- The vesicle membrane fuses to the plasma membrane and the two bilayers merge.
- This fusion causes the vesicle contents to be released into the extracellular space (outside the cell).
- Then the vesicle either fuses with the plasma membrane or separates from it.
Listed above are the five basic processes that occur during exocytosis which include vesicle trafficking, vesicle tethering, vesicle docking, vesicle priming, and vesicle fusing. In constitutive exocytosis, four of these processes occur while the whole five steps occur in regulated exocytosis.
Endocytosis vs exocytosis diagram
The image above is an endocytosis vs exocytosis simple diagram showing the difference in their process.
Endocytosis vs exocytosis examples
The table below shows some examples to compare and contrast endocytosis and exocytosis.
Phagocytosis in immune cells
In order to neutralize and eliminate pathogenic material from the body, immune cells such as dendritic cells, macrophages, and neutrophils exhibit phagocytosis e.g the white blood cell engulfing a bacterium.
Exocytosis in the pancreas
Small clusters of cells in the pancreas called islets of Langerhans produce glucagon and insulin hormones that are stored in secretory granules. These hormones are then released by exocytosis when signals are received. This is a typical example of exocytosis in the human body.
Pinocytosis in cells
The uptake of nutrients, hormones, and enzymes by cells occurs via pinocytosis. For instance, body cells take up hormones and enzymes via pinocytosis. Human egg cells and the microvilli cells of the intestines also take up nutrients from the surrounding environment via pinocytosis.
Exocytosis in neurons
One of the examples of exocytosis is the synaptic vesicle exocytosis that takes place in neurons of the nervous system. Nerve cells interact and communicate by chemical (neurotransmitters) or electrical signals that are passed from one neuron to the next. Through the transmission of neurotransmitters, some neurons communicate.
What is the difference between endocytosis and exocytosis?
The difference between endocytosis vs exocytosis involves the movement of substances into or out of the cell respectively. In endocytosis, substances and materials are transported from outside of the cell into the interior of the cell. Whereas, in exocytosis, substances or materials from inside the cell are moved and transported to the exterior of the cell. However, these two processes are both forms of active transport because they require energy.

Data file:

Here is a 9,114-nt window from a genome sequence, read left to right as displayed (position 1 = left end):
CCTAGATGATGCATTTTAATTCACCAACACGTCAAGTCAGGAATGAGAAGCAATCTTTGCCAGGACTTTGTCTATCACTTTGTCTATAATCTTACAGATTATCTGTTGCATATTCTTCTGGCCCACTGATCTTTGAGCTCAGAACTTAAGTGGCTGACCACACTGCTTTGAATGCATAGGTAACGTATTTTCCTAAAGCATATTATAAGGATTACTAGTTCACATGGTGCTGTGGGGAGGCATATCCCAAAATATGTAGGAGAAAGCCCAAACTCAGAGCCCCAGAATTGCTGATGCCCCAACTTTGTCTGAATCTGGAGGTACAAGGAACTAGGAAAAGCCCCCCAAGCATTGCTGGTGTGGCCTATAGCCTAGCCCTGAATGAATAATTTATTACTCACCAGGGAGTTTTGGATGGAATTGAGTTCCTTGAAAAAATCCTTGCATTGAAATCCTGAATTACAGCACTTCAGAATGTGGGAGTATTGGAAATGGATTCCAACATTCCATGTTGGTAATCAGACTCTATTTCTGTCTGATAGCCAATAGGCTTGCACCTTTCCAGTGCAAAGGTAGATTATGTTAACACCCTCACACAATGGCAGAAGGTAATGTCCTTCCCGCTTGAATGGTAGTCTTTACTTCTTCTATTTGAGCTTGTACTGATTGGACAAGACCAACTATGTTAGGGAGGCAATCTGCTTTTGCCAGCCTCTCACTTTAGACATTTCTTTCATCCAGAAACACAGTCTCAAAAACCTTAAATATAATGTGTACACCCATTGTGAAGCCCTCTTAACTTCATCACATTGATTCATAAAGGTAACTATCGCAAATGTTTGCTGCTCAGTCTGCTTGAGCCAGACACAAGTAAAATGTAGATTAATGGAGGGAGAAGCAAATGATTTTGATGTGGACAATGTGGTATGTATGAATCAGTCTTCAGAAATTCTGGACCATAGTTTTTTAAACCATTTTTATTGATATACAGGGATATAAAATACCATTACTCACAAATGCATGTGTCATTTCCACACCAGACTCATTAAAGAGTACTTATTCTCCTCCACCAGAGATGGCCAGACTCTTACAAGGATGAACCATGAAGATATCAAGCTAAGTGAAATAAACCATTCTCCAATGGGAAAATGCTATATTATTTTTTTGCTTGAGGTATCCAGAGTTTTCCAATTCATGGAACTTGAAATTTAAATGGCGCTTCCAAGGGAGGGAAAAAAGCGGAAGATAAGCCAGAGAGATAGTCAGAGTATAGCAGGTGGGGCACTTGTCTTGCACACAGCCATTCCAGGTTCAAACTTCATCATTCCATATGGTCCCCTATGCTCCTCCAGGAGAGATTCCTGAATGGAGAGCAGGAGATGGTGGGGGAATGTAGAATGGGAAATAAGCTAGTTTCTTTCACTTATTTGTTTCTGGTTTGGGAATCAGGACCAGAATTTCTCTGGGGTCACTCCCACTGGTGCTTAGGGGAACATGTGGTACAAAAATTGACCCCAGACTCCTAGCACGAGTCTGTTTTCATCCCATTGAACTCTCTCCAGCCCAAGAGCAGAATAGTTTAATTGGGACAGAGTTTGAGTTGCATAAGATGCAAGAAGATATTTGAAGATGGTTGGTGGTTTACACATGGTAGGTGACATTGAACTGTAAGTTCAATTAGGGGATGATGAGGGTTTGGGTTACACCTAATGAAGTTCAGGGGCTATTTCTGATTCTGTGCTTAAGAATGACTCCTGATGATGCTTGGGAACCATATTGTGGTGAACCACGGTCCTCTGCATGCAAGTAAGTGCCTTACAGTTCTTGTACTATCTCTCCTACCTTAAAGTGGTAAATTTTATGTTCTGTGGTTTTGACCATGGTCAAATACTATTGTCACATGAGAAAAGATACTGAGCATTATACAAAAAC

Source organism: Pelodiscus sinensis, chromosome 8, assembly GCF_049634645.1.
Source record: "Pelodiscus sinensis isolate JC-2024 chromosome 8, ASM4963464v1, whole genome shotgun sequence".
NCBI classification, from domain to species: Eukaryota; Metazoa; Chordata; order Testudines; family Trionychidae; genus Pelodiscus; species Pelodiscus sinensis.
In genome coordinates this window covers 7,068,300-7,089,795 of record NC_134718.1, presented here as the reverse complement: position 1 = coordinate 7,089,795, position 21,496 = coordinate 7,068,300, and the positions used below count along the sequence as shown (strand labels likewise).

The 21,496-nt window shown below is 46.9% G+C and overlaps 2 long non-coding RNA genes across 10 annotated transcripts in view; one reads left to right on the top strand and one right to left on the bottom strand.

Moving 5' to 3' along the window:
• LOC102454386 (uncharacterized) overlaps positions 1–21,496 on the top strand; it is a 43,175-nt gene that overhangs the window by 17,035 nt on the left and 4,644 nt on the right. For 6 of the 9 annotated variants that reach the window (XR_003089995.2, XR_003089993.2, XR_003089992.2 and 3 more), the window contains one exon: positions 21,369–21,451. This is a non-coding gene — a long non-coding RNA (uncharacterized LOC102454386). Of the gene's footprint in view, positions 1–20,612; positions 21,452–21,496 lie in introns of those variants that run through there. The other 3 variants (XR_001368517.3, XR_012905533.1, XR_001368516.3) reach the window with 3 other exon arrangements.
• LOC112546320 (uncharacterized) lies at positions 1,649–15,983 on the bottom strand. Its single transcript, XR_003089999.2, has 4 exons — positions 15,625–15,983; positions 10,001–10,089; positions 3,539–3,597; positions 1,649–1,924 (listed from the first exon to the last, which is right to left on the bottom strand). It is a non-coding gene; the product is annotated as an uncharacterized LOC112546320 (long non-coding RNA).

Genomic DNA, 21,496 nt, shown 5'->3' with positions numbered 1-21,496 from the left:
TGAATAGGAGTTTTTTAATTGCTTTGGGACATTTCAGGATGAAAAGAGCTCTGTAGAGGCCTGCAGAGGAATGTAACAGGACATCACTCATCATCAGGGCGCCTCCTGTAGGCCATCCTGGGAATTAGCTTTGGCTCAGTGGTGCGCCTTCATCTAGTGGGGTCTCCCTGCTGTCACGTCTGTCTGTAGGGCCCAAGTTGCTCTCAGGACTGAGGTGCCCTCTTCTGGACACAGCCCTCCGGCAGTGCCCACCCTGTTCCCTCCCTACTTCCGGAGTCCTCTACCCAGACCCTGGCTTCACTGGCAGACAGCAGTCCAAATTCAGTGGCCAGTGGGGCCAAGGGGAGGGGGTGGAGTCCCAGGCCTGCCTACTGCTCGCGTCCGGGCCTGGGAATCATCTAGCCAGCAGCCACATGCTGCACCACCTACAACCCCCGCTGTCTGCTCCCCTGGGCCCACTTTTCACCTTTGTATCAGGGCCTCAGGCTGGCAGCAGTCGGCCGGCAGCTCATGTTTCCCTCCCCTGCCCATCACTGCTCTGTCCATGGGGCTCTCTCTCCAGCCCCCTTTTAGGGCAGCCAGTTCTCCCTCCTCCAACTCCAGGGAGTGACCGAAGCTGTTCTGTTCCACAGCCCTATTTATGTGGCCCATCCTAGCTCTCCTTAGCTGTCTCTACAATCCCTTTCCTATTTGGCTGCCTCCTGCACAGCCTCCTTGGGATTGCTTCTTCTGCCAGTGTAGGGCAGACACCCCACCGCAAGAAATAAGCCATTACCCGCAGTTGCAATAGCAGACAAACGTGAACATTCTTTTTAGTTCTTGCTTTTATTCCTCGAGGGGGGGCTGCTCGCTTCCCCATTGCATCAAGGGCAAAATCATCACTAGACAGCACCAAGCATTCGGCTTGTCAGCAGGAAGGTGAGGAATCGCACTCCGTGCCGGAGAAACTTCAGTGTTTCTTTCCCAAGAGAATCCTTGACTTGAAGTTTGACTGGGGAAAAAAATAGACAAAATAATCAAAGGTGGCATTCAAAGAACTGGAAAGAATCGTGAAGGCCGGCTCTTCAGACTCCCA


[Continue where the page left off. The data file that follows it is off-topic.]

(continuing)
What’s the difference between endocytosis and exocytosis? Let’s use a table to compare and contrast endocytosis and exocytosis.
Factors for comparison
This process involves the movement of a particle or substance from outside of the cell and transferring it inside the cell using a vesicle.
This process involves the movement of a substance or particle from inside of the cell and exiting it outside the cell using a vesicle.
(3) Receptor-mediated endocytosis
(1) Constitutive exocytosis
(2) Regulated exocytosis
(3) Lysosome-mediated exocytosis
How it works
An endocytic vesicle is formed surrounding the foreign substance
The vesicle containing the waste or substance fuses with the plasma membrane
Vesicle types formed
Internal vesicles such as phagosomes are formed
Secretory vesicles are formed
(1) Absorption of nutrients for cellular function
(2) Elimination of pathogens
(3) Disposal of old or damaged cells
(1) Removal of toxins or waste products
(2) Repair of the cell membrane
(3) Facilitates the communication between cells
White blood cells engulfing a virus and eliminating it is an example of endocytosis
The release of a neurotransmitter for cellular communication is an example of exocytosis
The tabular presentation above summarizes the difference between endocytosis and exocytosis.
How are endocytosis and exocytosis similar?
Endocytosis and exocytosis are means of transport used by eukaryotic cells. Regardless of the endocytosis vs exocytosis differences in function, they are similar in the sense that the main underlying process of both processes involves the cell membrane forming an invagination or pocket as well as surrounding the underlying substance that needs to be transported into the cell. Moreso, both processes require energy.
Endocytosis and exocytosis similarities
- Both mechanisms are forms of active transport.
- They both use energy to transport particles in or out of the cell.
- These processes both have different types that are similar because they both transport materials across the cell membrane by forming vesicle pores.
Phagocytosis vs endocytosis vs exocytosis
Endocytosis and exocytosis are examples of bulk transport mechanisms in cells whereas phagocytosis is a type of endocytosis. The comparison of phagocytosis vs endocytosis vs exocytosis is that phagocytosis is a type of endocytosis while endocytosis involves the movement of solid materials or fluids into the cell via the formation of cell membrane vesicle. Exocytosis, on the other hand, involves the movement of materials out of the cell to the extracellular environment.